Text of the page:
March 21 (UPI) -- A sealed letter detailing a 2017 investigation into the New York Yankees is set to become a public document, nearly two years after a federal judge ruled it should be unsealed.
The plaintiffs in a lawsuit over the daily fantasy implications of electronic sign-stealing in baseball allege that a 2017 news release from MLB Commissioner Rob Manfred hid the full findings of what the league discovered the Yankees had done.
The letter's impending release will disclose any differences between what Manfred asserted publicly and what was revealed in private.
Manfred wrote the letter to Yankees general manager Brian Cashman, and it is alleged to contain evidence of the club's sign-stealing methods from 2017, when the franchise was caught improperly using a dugout phone and the Boston Red Sox were found to be using Apple Watches to steal signals from opposing teams.
The Yankees said the letter would harm the team's reputation and requested to keep the letter private. On Monday, the U.S. Second Circuit Court of Appeals rebuffed the Yankees' request and denied the appeal.
"The Yankees argue that the harm from the unsealing of the Yankees Letter will arise because its content 'would be distorted to falsely and unfairly generate the confusing scenario that the Yankees had somehow violated MLB's sign-stealing rules," the court wrote. "That argument, however, carries little weight.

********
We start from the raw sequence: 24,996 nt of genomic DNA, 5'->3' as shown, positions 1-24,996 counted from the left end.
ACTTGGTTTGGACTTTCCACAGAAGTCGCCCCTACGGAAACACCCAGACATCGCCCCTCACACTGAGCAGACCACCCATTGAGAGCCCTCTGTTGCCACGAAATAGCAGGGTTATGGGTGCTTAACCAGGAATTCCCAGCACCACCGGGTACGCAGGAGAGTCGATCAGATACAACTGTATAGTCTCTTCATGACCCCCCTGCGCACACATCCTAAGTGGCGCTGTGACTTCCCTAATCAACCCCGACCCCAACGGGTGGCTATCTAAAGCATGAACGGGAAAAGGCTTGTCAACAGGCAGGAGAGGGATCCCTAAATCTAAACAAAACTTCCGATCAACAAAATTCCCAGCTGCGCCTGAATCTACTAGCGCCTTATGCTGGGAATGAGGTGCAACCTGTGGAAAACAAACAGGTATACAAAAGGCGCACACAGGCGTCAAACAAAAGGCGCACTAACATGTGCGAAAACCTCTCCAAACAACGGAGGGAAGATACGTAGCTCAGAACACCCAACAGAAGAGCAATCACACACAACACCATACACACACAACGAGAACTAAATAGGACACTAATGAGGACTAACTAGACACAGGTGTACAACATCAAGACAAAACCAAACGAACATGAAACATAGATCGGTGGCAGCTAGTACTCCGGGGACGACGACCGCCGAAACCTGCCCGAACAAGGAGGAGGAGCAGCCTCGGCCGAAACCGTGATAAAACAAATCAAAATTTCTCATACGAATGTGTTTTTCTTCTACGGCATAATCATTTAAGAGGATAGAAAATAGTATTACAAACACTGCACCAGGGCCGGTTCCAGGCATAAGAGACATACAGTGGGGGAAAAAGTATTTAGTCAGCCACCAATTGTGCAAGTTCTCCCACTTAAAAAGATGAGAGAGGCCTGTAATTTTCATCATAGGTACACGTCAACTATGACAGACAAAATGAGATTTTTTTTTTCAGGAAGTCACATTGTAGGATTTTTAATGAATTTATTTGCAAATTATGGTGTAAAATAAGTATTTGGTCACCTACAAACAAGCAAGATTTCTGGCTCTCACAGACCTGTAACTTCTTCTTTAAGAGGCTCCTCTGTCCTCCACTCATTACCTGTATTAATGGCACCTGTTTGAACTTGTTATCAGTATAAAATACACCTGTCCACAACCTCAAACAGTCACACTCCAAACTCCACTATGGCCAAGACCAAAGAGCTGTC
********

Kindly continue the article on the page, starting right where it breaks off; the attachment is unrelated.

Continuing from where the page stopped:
"Disclosure of the document will allow the public to independently assess MLB's conclusion regarding the internal investigation (as articulated to the Yankees), and the Yankees are fully capable of disseminating purported distortions regarding the content of the Yankees Letter.
"In short, any purported distortions regarding the content of the Yankees Letter can be remedied by the widespread availability of the actual content of this judicial document to the public, and the corresponding ability of MLB and the Yankees to publicly comment on it."
The court also upheld the dismissal of the $5 million lawsuit over the illegal sign-stealing scandal that stunned the baseball world from 2019-20 filed by DraftKings player Kristopher Olson and 100 additional plaintiffs against MLB, the Red Sox and the Astros.